The bottom line when it comes to ROI versus VOI, is that you can’t have one without the other. Happy, healthy employees who care about their health will utilize their benefits to stay healthy through annual checkups and screenings, thus saving the company on large medical claims. Shaking off the standard mindset and embracing this approach will not only address health risks but also improve your corporate culture and cultivate a health-promoting mindset among the workforce.

Sustainment Strategies

How do you keep everyone continuously engaged? Like all wellbeing programs, you will need to constantly maintain participation while measuring the results. Below are common practices that companies with successful programs.

The Do’s:

Get the buy-in of your executives and leaders

Practice what you preach. It goes without saying, that when leadership promotes participation and employees see them involved in these initiatives, they too will follow suit. Your program’s success and sustainability rely heavily on their support.

Foster healthy competition with points, rewards, and recognition

Rewards are an important component in corporate wellness and employee satisfaction. At the end of the day, every person wants to be recognized and appreciated for doing something good and rewarding top performers will lead to a program full of invested participants.  It’s a great way to reinforce positive behavior and make employees enjoy being part of your wellness program.

Pay more attention to VOI

Again, we go back to Value on Investment. These type of corporate wellness programs are rounded and best evaluated through VOI because it accounts for your employee’s overall wellbeing, not just physical health.

Culture is everything

If you promote a healthy lifestyle but order pizza or donuts during a team meeting, it sends mixed messages to everyone in the company. Cultivate a health-promoting culture by making adjustments in the workplace. Offer healthier drinks instead of stocking up the fridge with soda and caffeinated beverages. Hold stand-up meetings. Do a no-elevator challenge. It will make people understand that the entire company is invested.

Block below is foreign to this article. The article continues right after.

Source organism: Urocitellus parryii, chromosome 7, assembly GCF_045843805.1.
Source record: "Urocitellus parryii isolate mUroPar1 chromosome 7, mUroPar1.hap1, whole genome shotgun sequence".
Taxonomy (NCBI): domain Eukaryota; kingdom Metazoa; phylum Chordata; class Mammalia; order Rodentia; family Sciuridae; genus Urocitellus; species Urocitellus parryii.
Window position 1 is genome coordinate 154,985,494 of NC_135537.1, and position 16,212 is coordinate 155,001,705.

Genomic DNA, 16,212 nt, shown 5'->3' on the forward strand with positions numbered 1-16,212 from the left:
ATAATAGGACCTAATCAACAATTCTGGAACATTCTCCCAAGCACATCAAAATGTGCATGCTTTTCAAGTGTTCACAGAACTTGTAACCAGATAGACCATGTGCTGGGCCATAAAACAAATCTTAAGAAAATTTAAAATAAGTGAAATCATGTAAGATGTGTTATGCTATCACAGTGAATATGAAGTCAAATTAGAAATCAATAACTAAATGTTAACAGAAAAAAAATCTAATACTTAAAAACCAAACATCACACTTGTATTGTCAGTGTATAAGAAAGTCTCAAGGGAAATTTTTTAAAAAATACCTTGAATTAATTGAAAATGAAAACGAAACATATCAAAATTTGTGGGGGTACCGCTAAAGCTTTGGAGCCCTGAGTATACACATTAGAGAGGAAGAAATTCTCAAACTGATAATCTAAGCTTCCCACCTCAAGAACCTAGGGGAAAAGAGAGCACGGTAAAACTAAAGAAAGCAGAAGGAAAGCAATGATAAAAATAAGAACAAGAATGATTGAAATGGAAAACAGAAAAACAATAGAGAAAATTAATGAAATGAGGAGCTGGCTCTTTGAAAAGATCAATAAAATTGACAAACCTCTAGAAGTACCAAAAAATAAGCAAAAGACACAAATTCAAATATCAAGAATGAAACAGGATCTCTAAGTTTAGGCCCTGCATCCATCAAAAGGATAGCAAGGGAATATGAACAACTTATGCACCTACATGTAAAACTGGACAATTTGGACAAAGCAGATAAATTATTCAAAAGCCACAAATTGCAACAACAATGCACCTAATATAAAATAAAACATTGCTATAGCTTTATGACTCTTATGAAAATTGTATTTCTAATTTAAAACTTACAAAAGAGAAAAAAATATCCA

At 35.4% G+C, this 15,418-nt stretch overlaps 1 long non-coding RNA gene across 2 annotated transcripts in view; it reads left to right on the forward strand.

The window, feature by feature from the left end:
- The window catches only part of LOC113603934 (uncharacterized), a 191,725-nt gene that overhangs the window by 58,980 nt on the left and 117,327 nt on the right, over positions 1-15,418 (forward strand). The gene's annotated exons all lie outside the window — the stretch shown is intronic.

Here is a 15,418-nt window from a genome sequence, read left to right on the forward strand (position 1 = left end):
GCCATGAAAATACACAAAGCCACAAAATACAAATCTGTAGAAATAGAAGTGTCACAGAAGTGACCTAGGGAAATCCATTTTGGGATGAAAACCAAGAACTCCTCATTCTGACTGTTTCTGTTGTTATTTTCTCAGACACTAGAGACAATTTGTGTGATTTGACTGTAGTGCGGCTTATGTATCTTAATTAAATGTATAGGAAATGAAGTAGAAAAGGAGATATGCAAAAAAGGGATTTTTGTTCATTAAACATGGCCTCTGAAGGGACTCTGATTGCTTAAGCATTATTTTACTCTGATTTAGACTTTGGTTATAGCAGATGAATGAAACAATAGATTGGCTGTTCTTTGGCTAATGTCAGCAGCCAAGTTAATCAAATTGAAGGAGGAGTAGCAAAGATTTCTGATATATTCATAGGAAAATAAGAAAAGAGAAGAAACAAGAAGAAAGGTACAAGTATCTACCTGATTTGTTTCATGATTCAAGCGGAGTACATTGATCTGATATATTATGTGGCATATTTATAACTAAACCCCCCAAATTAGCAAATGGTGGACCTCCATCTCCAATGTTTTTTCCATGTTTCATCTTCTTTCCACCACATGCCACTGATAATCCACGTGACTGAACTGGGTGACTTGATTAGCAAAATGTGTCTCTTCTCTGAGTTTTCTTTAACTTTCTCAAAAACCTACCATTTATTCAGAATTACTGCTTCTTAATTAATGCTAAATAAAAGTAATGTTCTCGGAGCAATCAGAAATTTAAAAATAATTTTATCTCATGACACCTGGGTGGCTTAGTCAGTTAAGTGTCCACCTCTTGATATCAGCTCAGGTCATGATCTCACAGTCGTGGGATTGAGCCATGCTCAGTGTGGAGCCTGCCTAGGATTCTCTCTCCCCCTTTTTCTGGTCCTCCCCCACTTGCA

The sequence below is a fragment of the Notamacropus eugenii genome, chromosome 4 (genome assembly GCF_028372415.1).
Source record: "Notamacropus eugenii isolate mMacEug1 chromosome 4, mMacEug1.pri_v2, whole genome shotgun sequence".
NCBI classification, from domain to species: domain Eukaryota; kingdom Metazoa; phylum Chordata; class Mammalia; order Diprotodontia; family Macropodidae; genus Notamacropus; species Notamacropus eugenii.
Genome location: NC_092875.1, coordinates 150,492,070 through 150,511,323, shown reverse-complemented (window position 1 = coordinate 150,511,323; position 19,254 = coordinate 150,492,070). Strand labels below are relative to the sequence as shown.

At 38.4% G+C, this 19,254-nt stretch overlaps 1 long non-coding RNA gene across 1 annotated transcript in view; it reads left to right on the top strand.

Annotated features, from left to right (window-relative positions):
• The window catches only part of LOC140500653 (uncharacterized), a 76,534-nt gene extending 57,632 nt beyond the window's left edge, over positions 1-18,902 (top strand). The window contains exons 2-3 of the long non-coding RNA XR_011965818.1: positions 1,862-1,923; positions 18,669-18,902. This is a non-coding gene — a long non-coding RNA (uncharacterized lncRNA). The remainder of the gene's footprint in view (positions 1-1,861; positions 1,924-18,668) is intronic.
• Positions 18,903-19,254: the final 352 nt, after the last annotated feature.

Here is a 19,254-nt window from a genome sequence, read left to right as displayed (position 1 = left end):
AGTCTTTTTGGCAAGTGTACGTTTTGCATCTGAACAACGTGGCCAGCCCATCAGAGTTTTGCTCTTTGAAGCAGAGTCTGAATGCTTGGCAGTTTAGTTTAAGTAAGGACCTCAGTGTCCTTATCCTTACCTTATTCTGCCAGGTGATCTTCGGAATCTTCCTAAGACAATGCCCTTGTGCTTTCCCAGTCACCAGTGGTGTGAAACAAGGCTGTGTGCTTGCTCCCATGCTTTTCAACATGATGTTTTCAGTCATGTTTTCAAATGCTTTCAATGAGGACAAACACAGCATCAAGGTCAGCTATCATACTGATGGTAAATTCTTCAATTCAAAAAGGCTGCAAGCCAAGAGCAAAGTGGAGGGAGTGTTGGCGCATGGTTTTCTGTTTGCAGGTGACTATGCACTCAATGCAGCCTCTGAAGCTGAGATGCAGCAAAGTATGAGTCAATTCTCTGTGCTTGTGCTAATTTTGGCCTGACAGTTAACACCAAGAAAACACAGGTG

Communicate and offer health resources

Communication is key. Using collaboration tools for business to drive your engagement programs and wellbeing initiatives is another way to raise awareness and drive participation.  LiveWell helps you organize wellness events and challenges supported by a wellness platform that is filled with preloaded content and learning resources on health, fitness, and holistic wellbeing. Employees can even sync their pedometer devices and record their steps along with their water and caloric intake, and other activities. A social feed also lets the employees engage with each other, even coming from different teams. Participation is rewarded with points, and users can access the auction portal where they can use these points to buy and bid on prizes.


If you want your corporate wellbeing program to achieve success, think long term. Adopt sustainable practices and will keep your employees engaged and healthier at work and in all aspects of their life and for years to come.